Londolozi Private Game Reserve is a 58 sq mile game reserve in South Africa. Named for the Zulu word meaning “protecting it”, Londolozi is part of the Sabi Sands Private Game Reserve, situated on the western border of Kruger National National Park.
Imagine us sitting together, nestled within the trees of Londolozi’s famous Tree Camp, tiny humans located with a conservation ecosystem pulsing into larger spaces as we move now beyond Kruger National Park into Limpopo Transfrontier National Park. Here, let me give you a map. We are looking at 6 million acres of pristine wilderness in this big picture view of Africa beyond Londolozi.
If you are a regular friend of AOC — we visited Londolozi in February 2019, following news of the reopening of the three-bedroom Private Granite Suites. They are positioned perfectly for watching elephants frolic from its new bar, and the 10-bedroom Varty Camp, which sits in the footprint of the family’s original mud rondavels (western interpretation of original African huts).
The Spirit of Nelson Mandela Lives At Londolozi
Studying the history of Londolozi last winter, we learned that decades earlier — when Nelson Mandela, leader of the movement to end South African apartheid, was released after 27 years in prison on February 11, 1990 — he went to rest at Londolozi. That story is told in our earlier article, and also recalled by Boyd Varty in his 2013 book ‘Cathedral of the Wild’:
“A very great man will be visiting us,” Dad told me. “Someone who’s going to change our country.” A major figure in the African National Congress was coming to Londolozi. I expected someone dressed in a sharp suit, his eyes hidden behind designer sunglasses. Yet when I walked into Nelson Mandela’s bedroom with the breakfast tray, I found no stiff head of state but a warm, unaffected man.
Mandela sat up, and I put the tray next to him. He thanked me graciously and began chatting about the previous night’s game drive: “Oh, last night we had an amazing time. We saw a leopard. We saw it jump onto the back of a buck.”
I watched just now this 2013 TED Women Talk delivered by Boyd Varty, who learned literally minutes before going onstage that his beloved Mandela had passed. Boyd’s is one of the finest TED Talks I remember watching — and only regret that at 12 minutes long, it would have 8 minutes more at Big TED Talks. I want those 8 minutes more from Boyd. Introducing the talk, TED writes:
"In the cathedral of the wild, we get to see the best parts of ourselves reflected back to us." Boyd Varty, a wildlife activist, shares stories of animals, humans and their interrelatedness, or "ubuntu" -- defined as, "I am, because of you." And he dedicates the talk to South African leader Nelson Mandela, the human embodiment of that same great-hearted, generous spirit.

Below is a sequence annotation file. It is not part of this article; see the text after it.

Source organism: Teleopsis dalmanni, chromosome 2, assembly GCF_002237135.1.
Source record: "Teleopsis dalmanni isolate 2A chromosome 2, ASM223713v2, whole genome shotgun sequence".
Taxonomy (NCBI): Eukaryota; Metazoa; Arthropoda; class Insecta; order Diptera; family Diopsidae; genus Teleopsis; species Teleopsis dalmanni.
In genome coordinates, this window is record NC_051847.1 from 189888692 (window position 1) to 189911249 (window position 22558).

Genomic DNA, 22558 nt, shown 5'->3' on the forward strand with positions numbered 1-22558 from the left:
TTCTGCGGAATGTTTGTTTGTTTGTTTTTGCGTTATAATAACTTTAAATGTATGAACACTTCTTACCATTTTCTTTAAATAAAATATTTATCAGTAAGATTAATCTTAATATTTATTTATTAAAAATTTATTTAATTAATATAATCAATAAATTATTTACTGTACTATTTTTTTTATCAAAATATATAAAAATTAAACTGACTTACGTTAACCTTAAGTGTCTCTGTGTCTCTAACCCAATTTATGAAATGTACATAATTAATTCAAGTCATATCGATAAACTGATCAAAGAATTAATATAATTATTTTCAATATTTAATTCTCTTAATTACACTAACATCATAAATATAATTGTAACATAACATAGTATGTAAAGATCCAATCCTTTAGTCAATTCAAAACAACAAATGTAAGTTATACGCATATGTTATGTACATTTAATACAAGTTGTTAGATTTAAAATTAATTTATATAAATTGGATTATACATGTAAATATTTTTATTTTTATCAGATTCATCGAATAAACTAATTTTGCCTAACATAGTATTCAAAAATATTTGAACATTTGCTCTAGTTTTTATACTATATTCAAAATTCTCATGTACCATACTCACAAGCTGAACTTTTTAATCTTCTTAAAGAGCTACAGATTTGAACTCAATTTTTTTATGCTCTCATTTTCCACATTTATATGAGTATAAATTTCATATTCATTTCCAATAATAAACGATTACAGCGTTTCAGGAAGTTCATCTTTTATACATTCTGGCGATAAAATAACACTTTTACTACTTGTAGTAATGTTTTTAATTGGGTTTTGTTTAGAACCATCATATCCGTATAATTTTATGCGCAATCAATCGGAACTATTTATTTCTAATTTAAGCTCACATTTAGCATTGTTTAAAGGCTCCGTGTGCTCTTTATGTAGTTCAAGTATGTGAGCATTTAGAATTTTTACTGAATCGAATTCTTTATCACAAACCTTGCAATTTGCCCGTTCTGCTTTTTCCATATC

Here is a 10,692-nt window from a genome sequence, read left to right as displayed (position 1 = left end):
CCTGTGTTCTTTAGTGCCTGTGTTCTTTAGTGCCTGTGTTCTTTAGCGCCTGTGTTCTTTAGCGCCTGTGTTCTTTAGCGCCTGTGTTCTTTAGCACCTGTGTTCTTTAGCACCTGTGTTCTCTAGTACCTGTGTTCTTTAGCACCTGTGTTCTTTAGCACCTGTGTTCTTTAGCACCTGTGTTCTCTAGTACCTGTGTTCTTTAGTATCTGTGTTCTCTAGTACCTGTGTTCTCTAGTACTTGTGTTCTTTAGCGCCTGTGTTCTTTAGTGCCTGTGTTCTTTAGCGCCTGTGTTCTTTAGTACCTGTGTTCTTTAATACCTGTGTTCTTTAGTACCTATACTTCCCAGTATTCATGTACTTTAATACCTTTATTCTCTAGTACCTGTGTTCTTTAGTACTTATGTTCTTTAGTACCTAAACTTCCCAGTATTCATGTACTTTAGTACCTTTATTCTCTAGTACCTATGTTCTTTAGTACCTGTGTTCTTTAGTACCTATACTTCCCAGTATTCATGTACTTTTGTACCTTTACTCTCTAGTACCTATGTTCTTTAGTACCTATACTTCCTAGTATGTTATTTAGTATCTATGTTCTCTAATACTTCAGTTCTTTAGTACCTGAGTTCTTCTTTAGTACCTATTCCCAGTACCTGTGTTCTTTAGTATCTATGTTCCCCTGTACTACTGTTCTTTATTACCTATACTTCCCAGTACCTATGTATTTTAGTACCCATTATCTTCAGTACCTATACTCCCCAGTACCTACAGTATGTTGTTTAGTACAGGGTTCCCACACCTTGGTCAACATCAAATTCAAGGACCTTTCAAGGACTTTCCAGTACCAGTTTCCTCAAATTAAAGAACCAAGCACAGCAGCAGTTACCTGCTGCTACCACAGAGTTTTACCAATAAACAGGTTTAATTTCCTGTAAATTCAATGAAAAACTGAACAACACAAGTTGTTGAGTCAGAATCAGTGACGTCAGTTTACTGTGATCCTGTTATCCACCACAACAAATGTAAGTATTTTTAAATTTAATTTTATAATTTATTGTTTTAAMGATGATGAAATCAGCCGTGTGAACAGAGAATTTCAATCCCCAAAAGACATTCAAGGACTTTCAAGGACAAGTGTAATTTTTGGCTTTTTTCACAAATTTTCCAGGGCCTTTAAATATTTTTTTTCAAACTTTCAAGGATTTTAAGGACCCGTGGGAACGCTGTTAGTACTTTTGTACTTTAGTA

I returned to Londolozi to launch AOC’s first Pinterest ad. Yes, I’ve just rained all over this beautiful moment with a pragmatic thought — but one that is very cemented into the idea of Anne of Carversville and my own personal identity. After all, whether we want to admit it or not, we are all children of Africa.
During their time in Africa, the Varty family has come to believe in safari — and especially the photographic safaris now a cornerstone of their client experience for four decades as an alternative to hunting big game — as a journey that immerses the senses and awakens the spirit. To encounter wild animals in the bush is to discover an essential truth about ourselves and our world.
Honing one’s photography skills at the camp makes it one of the most inspiring schools and photo labs in the world. Imagine reviewing the day’s safari images on a large monitor in this atmosphere.
Nelson Mandela once described Londolozi as “a dream I cherish for a model of nature preservation in our country.” The more you read and understand about the Varty family and the global, Peruvian and Navajo spiritual practices they’ve brought to the experience of staying there, the more empathy you feel for the entire idea of planning a visit.
Top 20 Resorts in South Africa: Readers' Choice Awards 2019
News came a few days ago that the camp had earned the top spot in ‘Condé Nast Traveler’ Reader’s Choice Awards for South Africa. About 600,000 people responded — an indication of just how seriously luxury travelers take the process of rating their experiences. The rest of Africa is handled separately in a Top 30 list.
The decor of Londolozi attracts me deeply, so much so that I could just move in. I can also see GlamTribal Jewelry being sold in the shop — but, of course, it’s not made on the premises. Nor is it world-renown art.
Still, the spirit of the decor is very much reflected in much of my GlamTribal Jewelry — specifically its modern, rustic, African androgyny in a large part of the collection. Absolutely no piece of handcrafted jewelry or travertine coasters and art tiles can inspire the experience of visiting this South African paradise.
But if — like most people — you are tethered to your own daily lives, unable to join the CN Traveller crowd in understanding why Londolozi is rated #`1 among South African resorts, these small gestures of web writing and handcrafted beauties offer a vicarious experience of “someday”. Perhaps the first step of a small purchase — especially when 10% of your purchase supports elephant conservation in Africa — is stage one in joining the human family on hallowed ground, walking on the pathway of Nelson Mandela at Londolozi.